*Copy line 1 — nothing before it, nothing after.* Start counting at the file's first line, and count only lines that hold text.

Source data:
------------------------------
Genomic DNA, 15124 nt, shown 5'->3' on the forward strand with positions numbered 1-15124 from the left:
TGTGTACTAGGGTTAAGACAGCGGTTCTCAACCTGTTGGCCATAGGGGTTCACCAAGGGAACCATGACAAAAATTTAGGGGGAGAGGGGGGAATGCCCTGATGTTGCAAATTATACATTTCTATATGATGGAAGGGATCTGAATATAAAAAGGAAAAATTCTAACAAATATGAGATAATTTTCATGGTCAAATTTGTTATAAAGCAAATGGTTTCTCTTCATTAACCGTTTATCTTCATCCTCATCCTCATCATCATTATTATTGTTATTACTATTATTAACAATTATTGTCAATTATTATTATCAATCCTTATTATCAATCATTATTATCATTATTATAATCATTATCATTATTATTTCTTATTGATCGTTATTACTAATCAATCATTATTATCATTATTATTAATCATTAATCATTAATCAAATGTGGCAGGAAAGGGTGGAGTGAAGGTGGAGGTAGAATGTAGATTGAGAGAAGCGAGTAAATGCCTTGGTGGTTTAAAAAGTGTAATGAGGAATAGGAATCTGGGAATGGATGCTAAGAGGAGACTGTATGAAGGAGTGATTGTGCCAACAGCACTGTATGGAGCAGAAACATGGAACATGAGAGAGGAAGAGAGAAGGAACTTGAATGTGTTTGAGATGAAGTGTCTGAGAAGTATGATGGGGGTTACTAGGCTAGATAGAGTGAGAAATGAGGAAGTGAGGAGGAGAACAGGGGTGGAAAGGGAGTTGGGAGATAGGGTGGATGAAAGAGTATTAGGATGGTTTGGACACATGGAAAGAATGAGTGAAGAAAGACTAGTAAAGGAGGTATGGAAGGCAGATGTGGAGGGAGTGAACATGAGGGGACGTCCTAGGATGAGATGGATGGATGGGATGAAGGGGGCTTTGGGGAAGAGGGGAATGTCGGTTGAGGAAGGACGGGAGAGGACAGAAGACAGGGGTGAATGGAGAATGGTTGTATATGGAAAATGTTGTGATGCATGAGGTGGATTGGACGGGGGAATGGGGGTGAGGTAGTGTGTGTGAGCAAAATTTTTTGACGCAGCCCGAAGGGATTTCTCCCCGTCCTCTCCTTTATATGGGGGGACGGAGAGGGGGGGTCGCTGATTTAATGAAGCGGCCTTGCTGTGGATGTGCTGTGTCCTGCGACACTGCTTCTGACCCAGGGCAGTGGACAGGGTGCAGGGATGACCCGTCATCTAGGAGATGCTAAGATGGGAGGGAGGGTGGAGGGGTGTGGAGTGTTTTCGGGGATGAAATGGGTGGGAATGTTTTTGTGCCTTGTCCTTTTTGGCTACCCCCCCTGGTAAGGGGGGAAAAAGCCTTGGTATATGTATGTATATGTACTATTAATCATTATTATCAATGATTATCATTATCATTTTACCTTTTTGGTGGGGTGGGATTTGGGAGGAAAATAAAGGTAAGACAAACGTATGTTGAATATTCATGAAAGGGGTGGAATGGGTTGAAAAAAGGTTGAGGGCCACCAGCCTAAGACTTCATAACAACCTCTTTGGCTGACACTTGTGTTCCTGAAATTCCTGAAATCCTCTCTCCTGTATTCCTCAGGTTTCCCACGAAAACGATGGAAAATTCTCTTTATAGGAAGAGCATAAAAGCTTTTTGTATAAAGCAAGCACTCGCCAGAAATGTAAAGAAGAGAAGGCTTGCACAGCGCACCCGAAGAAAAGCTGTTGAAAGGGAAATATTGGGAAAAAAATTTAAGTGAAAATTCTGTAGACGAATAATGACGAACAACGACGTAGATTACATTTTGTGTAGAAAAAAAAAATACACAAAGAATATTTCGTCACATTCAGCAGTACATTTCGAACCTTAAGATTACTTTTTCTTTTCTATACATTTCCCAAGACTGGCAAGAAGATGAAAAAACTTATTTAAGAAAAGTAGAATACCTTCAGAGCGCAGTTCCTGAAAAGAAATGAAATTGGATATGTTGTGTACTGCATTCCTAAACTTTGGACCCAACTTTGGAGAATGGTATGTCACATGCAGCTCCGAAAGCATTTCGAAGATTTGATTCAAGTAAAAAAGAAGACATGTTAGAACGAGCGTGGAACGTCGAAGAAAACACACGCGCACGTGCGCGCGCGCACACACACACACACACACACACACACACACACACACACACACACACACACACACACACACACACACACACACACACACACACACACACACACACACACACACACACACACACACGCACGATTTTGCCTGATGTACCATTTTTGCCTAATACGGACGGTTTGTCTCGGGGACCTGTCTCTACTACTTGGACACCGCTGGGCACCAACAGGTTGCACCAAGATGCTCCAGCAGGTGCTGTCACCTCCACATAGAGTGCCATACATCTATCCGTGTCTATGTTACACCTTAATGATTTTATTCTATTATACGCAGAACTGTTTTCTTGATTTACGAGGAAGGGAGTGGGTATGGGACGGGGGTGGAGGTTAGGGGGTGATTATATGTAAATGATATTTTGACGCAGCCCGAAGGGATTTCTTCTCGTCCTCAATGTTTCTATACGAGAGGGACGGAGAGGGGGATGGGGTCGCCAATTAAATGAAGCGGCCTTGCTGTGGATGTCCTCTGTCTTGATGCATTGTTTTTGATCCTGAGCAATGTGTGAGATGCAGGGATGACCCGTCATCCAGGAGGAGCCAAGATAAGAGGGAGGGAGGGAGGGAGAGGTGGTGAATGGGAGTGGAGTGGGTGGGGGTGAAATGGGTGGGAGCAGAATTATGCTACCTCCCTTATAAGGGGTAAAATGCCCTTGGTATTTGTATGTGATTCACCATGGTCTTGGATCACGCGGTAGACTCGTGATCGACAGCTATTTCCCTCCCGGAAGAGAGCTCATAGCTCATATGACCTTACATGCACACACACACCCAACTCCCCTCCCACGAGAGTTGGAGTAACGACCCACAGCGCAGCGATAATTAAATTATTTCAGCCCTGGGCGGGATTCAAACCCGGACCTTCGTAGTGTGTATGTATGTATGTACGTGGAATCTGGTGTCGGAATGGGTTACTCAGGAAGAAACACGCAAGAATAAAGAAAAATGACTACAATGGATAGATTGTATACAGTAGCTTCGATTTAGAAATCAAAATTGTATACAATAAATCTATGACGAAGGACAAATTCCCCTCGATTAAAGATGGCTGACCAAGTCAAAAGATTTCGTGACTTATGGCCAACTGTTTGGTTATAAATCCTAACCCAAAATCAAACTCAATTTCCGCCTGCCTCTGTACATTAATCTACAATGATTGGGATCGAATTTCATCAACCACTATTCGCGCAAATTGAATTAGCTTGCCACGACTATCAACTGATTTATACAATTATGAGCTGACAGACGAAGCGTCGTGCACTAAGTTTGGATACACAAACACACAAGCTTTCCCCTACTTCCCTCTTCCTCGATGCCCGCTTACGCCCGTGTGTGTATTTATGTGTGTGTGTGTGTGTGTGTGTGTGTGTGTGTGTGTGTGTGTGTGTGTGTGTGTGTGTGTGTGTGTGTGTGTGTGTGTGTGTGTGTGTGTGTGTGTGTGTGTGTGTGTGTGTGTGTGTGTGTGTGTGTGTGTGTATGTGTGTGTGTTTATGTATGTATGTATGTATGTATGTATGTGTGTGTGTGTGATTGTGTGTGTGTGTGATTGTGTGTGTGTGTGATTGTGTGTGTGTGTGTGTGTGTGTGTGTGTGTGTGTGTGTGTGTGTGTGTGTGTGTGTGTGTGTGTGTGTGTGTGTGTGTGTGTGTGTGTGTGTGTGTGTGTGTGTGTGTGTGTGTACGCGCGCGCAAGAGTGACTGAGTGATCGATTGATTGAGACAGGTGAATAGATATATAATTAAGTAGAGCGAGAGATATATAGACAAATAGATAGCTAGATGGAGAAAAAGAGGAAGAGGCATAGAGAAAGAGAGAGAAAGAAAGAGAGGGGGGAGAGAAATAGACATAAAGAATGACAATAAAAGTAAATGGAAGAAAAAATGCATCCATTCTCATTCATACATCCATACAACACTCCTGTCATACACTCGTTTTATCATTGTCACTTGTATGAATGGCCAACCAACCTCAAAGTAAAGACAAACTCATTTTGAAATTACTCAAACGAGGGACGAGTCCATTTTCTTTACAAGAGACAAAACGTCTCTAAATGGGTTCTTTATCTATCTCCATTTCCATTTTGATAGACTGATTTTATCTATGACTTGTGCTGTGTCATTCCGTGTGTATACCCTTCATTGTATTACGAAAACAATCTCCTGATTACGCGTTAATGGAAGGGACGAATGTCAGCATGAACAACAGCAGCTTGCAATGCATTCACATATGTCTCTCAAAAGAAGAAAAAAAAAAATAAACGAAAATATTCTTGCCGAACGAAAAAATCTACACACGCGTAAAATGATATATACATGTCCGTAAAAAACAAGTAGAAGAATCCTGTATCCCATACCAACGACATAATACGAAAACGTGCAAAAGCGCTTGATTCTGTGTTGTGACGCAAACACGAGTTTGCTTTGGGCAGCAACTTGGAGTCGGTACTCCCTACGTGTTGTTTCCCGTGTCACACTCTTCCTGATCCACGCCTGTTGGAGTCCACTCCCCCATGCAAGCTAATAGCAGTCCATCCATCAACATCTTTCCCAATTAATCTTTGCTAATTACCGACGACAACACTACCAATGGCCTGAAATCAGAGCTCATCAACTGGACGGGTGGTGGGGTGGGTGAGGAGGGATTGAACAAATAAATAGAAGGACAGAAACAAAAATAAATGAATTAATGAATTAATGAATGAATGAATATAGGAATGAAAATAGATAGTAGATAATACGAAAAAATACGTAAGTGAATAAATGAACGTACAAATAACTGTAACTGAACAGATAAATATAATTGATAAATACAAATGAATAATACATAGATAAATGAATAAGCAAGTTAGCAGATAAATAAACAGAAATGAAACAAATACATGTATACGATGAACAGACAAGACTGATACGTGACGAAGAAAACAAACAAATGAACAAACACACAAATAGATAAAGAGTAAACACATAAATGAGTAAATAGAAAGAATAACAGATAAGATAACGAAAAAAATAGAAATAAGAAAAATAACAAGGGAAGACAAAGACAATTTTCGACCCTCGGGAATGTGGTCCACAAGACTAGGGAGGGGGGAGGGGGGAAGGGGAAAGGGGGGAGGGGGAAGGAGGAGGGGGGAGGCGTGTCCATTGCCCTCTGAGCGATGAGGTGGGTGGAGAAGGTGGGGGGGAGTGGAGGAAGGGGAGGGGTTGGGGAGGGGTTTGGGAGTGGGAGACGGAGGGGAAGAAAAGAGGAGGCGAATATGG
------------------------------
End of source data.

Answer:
Genomic DNA, 15124 nt, shown 5'->3' on the forward strand with positions numbered 1-15124 from the left: